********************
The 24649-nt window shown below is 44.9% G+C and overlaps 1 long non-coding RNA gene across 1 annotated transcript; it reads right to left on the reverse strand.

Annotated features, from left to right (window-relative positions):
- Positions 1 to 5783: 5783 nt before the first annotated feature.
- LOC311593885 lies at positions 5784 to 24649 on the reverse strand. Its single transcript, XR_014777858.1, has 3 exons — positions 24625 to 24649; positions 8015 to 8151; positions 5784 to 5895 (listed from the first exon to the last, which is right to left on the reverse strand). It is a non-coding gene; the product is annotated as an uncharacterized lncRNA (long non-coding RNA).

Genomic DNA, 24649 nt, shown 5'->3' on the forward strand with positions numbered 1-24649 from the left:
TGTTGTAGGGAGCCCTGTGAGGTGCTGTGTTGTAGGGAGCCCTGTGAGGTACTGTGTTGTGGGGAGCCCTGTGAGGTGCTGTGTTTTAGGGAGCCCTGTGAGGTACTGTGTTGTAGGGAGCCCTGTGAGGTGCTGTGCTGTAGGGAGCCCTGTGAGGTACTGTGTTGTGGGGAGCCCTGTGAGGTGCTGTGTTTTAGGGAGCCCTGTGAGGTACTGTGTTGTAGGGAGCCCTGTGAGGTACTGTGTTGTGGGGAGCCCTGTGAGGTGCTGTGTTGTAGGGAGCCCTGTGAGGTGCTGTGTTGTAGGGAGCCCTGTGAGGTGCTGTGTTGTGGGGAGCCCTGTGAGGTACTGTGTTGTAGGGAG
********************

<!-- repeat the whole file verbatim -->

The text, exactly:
The 24649-nt window shown below is 44.9% G+C and overlaps 1 long non-coding RNA gene across 1 annotated transcript; it reads right to left on the reverse strand.

Annotated features, from left to right (window-relative positions):
- Positions 1 to 5783: 5783 nt before the first annotated feature.
- LOC311593885 lies at positions 5784 to 24649 on the reverse strand. Its single transcript, XR_014777858.1, has 3 exons — positions 24625 to 24649; positions 8015 to 8151; positions 5784 to 5895 (listed from the first exon to the last, which is right to left on the reverse strand). It is a non-coding gene; the product is annotated as an uncharacterized lncRNA (long non-coding RNA).

Genomic DNA, 24649 nt, shown 5'->3' on the forward strand with positions numbered 1-24649 from the left:
TGTTGTAGGGAGCCCTGTGAGGTGCTGTGTTGTAGGGAGCCCTGTGAGGTACTGTGTTGTGGGGAGCCCTGTGAGGTGCTGTGTTTTAGGGAGCCCTGTGAGGTACTGTGTTGTAGGGAGCCCTGTGAGGTGCTGTGCTGTAGGGAGCCCTGTGAGGTACTGTGTTGTGGGGAGCCCTGTGAGGTGCTGTGTTTTAGGGAGCCCTGTGAGGTACTGTGTTGTAGGGAGCCCTGTGAGGTACTGTGTTGTGGGGAGCCCTGTGAGGTGCTGTGTTGTAGGGAGCCCTGTGAGGTGCTGTGTTGTAGGGAGCCCTGTGAGGTGCTGTGTTGTGGGGAGCCCTGTGAGGTACTGTGTTGTAGGGAG